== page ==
The second half of the year isn’t looking that robust for home improvement or home furniture retailing in Thailand, but HomePro, the country’s biggest home improvement retailer, is undeterred. The company is going ahead with its store opening program, launching two in the third quarter to bring its total store count in Thailand to 117. The latest to open is in the town of Pluak Daeng, Rayong Province. It’s a Mega Home, which as the name suggests is the company’s largest format, and thi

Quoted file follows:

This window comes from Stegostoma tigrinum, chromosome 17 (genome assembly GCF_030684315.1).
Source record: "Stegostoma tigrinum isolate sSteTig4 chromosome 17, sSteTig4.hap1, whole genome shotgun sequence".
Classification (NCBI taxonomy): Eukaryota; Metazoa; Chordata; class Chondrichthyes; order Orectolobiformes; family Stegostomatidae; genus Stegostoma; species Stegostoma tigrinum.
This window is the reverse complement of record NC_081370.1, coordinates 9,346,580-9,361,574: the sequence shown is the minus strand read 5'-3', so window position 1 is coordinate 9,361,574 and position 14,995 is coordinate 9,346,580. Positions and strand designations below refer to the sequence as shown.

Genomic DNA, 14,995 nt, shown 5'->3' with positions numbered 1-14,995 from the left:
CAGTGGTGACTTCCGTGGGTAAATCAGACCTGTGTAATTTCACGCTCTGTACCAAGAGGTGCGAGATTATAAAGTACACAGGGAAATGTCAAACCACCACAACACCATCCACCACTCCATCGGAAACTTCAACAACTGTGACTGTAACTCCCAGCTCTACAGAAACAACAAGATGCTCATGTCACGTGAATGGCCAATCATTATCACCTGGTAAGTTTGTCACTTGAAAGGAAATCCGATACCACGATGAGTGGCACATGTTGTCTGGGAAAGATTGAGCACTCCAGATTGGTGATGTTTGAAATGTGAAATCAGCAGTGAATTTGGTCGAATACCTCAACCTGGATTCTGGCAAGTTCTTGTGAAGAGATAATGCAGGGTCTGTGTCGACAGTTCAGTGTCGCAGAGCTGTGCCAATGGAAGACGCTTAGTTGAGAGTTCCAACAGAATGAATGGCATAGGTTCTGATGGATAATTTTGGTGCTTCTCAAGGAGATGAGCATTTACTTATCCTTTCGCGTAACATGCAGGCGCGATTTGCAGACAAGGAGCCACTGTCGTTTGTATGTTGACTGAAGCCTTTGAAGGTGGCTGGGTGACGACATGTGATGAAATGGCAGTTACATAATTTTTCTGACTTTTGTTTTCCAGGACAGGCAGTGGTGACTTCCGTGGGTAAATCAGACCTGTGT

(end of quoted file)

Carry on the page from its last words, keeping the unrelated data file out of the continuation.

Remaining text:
this particular monster sits on a massive 32,000sqm site. Pluak Daeng is no tourist town and much of its infrastructure, including its roads, is poor. However, there are a number of new housing developments already in place and huge swathes of land in the vicinity of the town have been cleared and are being prepped for construction. It’s all a bit messy and transitional at the moment, but the logic of the Mega Home’s location is compelling. The store itself is sparkling, and there are some new features that are uncommon in home improvement warehouses around the world. One is a small food court that allows visitors and staff to relax and refuel. There is also a Chao Doi kiosk – Chao Doi is a national coffee and bubble tea franchise – doing a brisk business inside the front of the store. Before even getting inside though, visitors have to run a gauntlet of half a dozen enthusiastic greeters, and once inside another, similar-sized, group is waiting to pounce, just in case the shopper is unfazed by the first assault. In no department of the store is the customer left to browse without first having to fend off a zealous staff member. This is by no means unusual in Thailand and overstaffing is a feature of Thai retail stores that foreigners often remark upon. Labour is very cheap in Thailand and absenteeism chronic; put the two together and it isn’t surprising that retailers often hire a lot more personnel than can possibly be productive on the shop floor at any one time. The result, however, is that many employees have little product knowledge and spend much of their time standing around chatting or looking at their phones. Despite the staff issue, the visit remains unspoiled: The outstanding quality of the product presentation and the dazzling assortment make this an excellent shopping experience. Although the store is new and still under-trafficked, the atmosphere is positive, made more so by the lively Thai pop music blaring from speakers in different parts of the store. To jazz it up even more, in the paint department a staff member in a smart yellow dress with a microphone gives a breezy technical spiel on the durability of a certain house paint. There are also frequent reminders throughout the store that home improvement is a category that needs to mind its p’s and q’s when it comes to environmental impacts. This store is clearly on the front foot, beginning with the prominently displayed solar panels near the front entrance. HomePro reportedly wants half of its products to be ‘eco-products’ by 2025. As usual, however, it is unclear how that is defined. All in all, this new Mega Home is an impressive effort by a retailer that continues to make incremental improvements with each new project. The backdrop is disconcerting The bigger picture though is that home improvement as a category in Thailand is struggling in the second half of the year, suffering not from the quality or quantity of retail on the supply side but by a weakening economy. When consumer sentiment is fragile, the first retail categories to feel it are those in the durable goods sector: purchases of big-ticket discretionary items for the home and home improvement projects generally are postponed. The slowdown affecting HomePro and its main competitors is, therefore, understandable, yet management still feels compelled to serve up strange and unnecessary excuses for performing below expectations. In this spirit, HomePro’s management made a few comments around its performance in the third quarter that were a little questionable. The first was that consumers were concerned about inflation, despite the fact that inflation is hovering around zero on a year-over-year basis. (It actually dropped 0.31 per cent in October.) It is difficult to accept that people get rattled by inflation when there isn’t any. On top of that, and even more bizarrely: “The third quarter is [the] rainy season and heavy rain occurred in many areas.” What makes that comment particularly weird is that last year’s rainy season was one of the worst in recent years, so the bar for this year was set relatively low. One thing HomePro’s management highlighted that is a concern though is rising interest rates: The Bank of Thailand raised its benchmark rate to 2.5 per cent in September, the eighth consecutive hike. Sales revenues are up but rental revenues are down For its part, HomePro’s total store sales in the third quarter increased by only 3.1 per cent, year-on-year, which isn’t too bad but disappointing considering the addition of nine new stores in Thailand during the last 12 months. After-tax profit was about flat with the third quarter of 2022. The results take some of the gloss off the performance for the first six months but even so, sales for the whole January-September period are up 7.1 per cent and after-tax profit up 4.4 per cent. HomePro also owns Market Village, a large and hugely popular enclosed mall in the resort town of Hua Hin, southwest of Bangkok on the Gulf of Thailand. In the third quarter, rental revenue from this and other sources was slightly down on last year, but rose by a tidy 9.4 per cent for the whole nine months of the year. Overall, the second half of the year is not shaping up to be the best and the company may have some more tough months ahead.